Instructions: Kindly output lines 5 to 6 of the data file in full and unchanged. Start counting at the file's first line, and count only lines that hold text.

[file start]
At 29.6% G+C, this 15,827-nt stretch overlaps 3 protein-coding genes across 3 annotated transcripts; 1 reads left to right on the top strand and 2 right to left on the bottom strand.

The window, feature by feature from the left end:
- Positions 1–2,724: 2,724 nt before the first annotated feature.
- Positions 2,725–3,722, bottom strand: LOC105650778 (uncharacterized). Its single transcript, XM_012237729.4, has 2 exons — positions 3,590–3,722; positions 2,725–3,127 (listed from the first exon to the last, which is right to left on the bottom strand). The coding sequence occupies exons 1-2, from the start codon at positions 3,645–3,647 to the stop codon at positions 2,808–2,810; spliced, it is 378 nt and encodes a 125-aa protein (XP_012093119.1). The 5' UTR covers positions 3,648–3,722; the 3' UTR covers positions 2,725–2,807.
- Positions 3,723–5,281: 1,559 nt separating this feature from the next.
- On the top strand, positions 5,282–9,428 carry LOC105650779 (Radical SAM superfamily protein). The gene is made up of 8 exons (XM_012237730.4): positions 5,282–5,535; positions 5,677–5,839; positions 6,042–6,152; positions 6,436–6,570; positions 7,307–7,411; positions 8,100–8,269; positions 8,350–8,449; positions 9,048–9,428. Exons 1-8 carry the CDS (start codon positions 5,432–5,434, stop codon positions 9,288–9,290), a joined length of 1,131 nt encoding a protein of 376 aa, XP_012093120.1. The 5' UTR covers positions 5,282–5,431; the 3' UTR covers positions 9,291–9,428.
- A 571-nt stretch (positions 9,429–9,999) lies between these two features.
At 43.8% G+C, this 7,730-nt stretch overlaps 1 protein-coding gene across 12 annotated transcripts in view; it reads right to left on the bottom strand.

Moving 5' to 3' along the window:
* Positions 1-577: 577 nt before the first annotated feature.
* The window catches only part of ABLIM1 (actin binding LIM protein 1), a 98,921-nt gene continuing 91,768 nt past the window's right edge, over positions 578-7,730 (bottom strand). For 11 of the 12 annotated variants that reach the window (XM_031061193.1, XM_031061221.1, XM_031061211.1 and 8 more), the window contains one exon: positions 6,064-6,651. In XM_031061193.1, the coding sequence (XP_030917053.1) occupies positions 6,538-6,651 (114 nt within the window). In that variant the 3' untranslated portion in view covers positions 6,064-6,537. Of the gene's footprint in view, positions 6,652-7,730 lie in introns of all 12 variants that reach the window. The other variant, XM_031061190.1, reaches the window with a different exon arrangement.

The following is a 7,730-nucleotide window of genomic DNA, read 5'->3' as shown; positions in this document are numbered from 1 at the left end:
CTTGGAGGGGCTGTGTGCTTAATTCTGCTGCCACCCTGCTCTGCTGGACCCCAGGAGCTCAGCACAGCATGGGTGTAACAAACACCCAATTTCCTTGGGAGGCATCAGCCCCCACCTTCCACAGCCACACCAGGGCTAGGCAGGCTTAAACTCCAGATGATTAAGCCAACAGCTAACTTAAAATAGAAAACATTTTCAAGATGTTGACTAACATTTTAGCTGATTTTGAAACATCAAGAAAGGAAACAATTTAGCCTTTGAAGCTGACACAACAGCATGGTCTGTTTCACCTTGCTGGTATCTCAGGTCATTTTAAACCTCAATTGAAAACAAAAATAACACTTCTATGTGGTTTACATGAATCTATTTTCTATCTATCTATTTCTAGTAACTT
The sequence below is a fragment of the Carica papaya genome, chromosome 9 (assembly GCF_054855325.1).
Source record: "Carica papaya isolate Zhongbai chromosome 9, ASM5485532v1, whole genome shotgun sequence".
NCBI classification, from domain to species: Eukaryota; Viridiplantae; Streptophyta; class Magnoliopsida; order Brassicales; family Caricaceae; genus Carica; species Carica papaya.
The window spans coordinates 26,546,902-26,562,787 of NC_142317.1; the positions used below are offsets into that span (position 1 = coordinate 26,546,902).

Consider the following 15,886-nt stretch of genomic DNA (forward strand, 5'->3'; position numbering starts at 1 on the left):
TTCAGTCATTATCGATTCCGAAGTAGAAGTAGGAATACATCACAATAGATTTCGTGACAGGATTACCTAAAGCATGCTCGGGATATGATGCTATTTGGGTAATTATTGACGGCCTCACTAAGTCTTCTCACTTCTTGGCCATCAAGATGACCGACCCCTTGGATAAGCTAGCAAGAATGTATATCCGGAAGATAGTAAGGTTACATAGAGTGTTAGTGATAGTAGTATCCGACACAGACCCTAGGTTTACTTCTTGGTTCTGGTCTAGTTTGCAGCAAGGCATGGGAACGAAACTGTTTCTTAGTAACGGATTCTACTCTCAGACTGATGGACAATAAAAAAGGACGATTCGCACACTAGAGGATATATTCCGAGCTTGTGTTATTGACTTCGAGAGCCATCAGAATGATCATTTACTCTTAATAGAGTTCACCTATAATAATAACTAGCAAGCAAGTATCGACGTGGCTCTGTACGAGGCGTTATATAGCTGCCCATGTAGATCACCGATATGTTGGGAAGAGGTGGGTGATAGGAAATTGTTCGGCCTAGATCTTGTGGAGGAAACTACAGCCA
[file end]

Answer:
- Positions 3,723–5,281: 1,559 nt separating this feature from the next.
- On the top strand, positions 5,282–9,428 carry LOC105650779 (Radical SAM superfamily protein). The gene is made up of 8 exons (XM_012237730.4): positions 5,282–5,535; positions 5,677–5,839; positions 6,042–6,152; positions 6,436–6,570; positions 7,307–7,411; positions 8,100–8,269; positions 8,350–8,449; positions 9,048–9,428. Exons 1-8 carry the CDS (start codon positions 5,432–5,434, stop codon positions 9,288–9,290), a joined length of 1,131 nt encoding a protein of 376 aa, XP_012093120.1. The 5' UTR covers positions 5,282–5,431; the 3' UTR covers positions 9,291–9,428.